5 Things To Do After Buying a Used Car
There are many reasons to buy a used car, most of all to save thousands. With just a few steps taken when you have just gotten your “brand new old” car, you will have a sturdy machine that you can rely on:
1. Get it licensed and properly insured.
Depending on the transaction procedure for used cars where you come from, the first thing to do after you buy the car is to have it licensed and insured so that it is legal to drive the car on the road.
Where Automology hails from (Malaysia), the road tax paid for the vehicle is still valid until the stipulated expiry date, even after the transfer of ownership; the vehicle’s insurance, on the other hand, is attached to the owner’s name, so you’ll have to purchase a new policy.
2. Get it inspected by a trusted mechanic.
While it is ideal to do this before buying the vehicle, if you couldn’t drag along a skilled mechanic to check the car before purchasing it, do it immediately after. Have all major systems—ie. transmission, suspension, engine, brakes, etc.—inspected and any repair or maintenance work identified. Find out are what your rights—in your neck of the woods—if you discover a pre-existing defect that was not disclosed to you by the seller.
Fortunately for us, our Malaysian law requires all vehicles to undergo an inspection at a PUSPAKOM (a sort of national vehicle inspection company) centre before transfer of ownership is allowed. Still, if you have a trusted mechanic (always built a relationship with your car doctor), it’s good practice to let him conduct a thorough inspection of the cars that you are thinking of buying. (Pay him for his time, of course.)
3. Change all filters and fluids, and some parts.
It’s unlikely that you will get your car’s (actual) service history, so it is best to assume the worst maintenance and driving habit of the previous owner(s). There are the oil, engine air, cabin air and fuel filters; coolant, transmission, brake and power steering fluids; maybe even the worn-out windshield wipers, spark plugs and coils, tyres, and timing and serpentine belts. So, at this point you are thinking: “If I had money for all that, I’d have bought myself a brand new car.”
Ok. Point taken.
And this is why it is important to build a relationship with your mechanic so that he can advise you which, after the initial inspection, to prioritise.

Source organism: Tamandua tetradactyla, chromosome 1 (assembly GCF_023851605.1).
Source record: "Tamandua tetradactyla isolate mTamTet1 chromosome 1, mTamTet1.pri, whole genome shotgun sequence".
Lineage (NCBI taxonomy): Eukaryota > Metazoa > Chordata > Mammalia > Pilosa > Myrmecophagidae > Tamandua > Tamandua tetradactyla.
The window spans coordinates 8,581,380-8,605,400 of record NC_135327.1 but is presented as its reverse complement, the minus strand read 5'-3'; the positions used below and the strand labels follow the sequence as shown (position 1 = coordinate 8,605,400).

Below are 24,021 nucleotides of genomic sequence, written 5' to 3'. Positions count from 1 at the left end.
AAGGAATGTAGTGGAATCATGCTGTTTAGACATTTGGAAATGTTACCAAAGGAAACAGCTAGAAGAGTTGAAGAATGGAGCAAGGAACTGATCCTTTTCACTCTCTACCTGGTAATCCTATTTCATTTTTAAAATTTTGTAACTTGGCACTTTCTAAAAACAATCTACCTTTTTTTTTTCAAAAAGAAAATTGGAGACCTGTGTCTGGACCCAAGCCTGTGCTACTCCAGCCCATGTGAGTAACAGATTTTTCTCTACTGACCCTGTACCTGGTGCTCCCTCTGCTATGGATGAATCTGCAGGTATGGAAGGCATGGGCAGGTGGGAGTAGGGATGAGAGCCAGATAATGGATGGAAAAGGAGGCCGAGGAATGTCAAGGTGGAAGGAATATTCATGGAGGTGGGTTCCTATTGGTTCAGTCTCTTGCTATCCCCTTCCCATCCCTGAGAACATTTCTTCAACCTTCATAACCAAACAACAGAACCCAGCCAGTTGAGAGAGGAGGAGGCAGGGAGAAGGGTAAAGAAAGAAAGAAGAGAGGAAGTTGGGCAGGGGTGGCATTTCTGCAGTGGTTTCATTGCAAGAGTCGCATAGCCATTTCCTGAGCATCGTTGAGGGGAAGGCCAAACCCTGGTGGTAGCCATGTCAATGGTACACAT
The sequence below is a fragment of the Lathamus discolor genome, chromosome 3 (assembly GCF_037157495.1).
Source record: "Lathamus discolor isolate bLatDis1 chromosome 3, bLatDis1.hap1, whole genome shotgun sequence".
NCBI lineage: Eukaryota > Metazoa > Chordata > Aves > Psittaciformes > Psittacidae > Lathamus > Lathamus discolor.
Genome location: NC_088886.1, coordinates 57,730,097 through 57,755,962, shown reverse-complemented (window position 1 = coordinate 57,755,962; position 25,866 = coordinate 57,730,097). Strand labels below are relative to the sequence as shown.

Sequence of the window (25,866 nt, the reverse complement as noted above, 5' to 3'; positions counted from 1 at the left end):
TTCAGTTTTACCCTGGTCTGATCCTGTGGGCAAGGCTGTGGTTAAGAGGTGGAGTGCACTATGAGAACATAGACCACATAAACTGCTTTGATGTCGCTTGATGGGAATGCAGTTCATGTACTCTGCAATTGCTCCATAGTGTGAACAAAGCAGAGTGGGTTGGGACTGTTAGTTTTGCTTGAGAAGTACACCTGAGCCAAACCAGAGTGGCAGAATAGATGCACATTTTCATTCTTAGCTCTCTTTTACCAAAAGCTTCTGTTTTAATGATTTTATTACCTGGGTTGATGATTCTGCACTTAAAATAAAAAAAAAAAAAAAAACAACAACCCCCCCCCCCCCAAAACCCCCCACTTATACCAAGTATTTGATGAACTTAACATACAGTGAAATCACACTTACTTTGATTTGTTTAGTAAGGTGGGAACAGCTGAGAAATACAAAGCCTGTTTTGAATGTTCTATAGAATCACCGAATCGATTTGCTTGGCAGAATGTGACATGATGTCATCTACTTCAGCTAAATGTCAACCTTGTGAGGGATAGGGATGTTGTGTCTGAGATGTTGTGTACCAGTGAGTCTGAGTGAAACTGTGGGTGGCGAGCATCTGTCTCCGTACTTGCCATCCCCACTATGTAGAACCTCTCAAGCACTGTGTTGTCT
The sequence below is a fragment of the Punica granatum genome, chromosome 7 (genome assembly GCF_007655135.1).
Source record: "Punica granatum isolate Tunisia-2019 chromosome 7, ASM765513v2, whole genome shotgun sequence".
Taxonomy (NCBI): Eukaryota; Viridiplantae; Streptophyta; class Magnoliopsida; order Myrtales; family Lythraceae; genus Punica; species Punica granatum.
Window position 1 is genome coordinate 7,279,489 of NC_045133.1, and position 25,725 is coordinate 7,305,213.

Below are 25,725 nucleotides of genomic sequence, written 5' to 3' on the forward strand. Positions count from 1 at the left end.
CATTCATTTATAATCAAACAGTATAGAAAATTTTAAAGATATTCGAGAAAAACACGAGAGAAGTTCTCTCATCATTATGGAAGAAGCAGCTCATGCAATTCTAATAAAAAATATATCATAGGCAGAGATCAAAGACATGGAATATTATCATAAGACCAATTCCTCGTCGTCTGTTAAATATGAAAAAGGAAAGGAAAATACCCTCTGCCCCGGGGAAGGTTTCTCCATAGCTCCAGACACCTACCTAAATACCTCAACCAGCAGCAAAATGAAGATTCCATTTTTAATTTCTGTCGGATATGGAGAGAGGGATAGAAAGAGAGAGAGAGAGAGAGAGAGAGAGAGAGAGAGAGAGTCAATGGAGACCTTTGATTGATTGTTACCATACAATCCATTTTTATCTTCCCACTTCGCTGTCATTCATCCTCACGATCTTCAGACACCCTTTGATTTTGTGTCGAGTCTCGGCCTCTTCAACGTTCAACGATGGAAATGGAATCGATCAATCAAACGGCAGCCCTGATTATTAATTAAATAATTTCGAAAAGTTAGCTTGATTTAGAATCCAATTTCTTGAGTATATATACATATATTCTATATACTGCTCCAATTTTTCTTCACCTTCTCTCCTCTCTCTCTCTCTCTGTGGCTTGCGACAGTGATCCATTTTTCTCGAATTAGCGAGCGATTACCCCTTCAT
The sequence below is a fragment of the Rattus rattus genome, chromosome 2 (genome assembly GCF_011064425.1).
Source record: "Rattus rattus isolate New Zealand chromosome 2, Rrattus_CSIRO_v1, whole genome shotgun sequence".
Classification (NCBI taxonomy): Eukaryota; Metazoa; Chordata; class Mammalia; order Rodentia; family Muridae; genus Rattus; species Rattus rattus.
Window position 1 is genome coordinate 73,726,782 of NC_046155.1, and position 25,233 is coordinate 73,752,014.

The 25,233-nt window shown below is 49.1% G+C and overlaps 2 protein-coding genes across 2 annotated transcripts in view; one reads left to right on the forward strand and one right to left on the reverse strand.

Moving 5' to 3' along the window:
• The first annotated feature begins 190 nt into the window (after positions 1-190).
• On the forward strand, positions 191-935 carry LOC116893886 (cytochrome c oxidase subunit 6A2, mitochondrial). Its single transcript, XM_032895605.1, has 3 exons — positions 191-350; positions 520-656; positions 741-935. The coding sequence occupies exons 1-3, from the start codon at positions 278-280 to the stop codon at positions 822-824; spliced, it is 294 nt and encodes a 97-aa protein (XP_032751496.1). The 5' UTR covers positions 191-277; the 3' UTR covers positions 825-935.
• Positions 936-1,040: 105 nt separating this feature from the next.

4. Clean it thoroughly, inside out.
While the car is at the workshop getting its fluids changed, use an engine flush to remove gum, grit, varnish and other combustion by-products. This build-up occurs even in engines that have had regular oil changes, and even more so in those which haven’t. Of course, we recommend the Engine Flush product by our sponsor X-1R, which can even flush out microscopic metal particles, and leave behind a preventative and protective layer.
Read about it on X-1R’s website: A Cleansing Flush!
And of course, you wouldn’t want to breathe in/sit on/touch the former owner(s) dead skin and snot, which have likely formed an invisible layer on the interior of the vehicle, clean as it may look. Give the vehicle a fresh, clean start to its second life by giving it a thorough wash, vacuum, wax and polish. Maybe even have it professionally steam-cleaned to remove stubborn stains, kill all those nasty germs and eliminate other nastier stuff (especially in the back seat…EEEWWW).
5) Drive it to know it.
It’s time to take your new old baby on the road!
We assume that you had test-driven the car before buying it, but some issues do not come to light until after you have driven it for a while. Be alert towards strange sounds, excessive exhaust smoke when you start the car or accelerate (by looking at your rearview mirror), unusually strong vibrations, etc. It’s time to learn to learn your car’s new quirks and what it needs. Even used cars can serve you for a long time, with a good preventative and maintenance habit.
Read how to do that from the guy who has driven his car for over 3 million miles: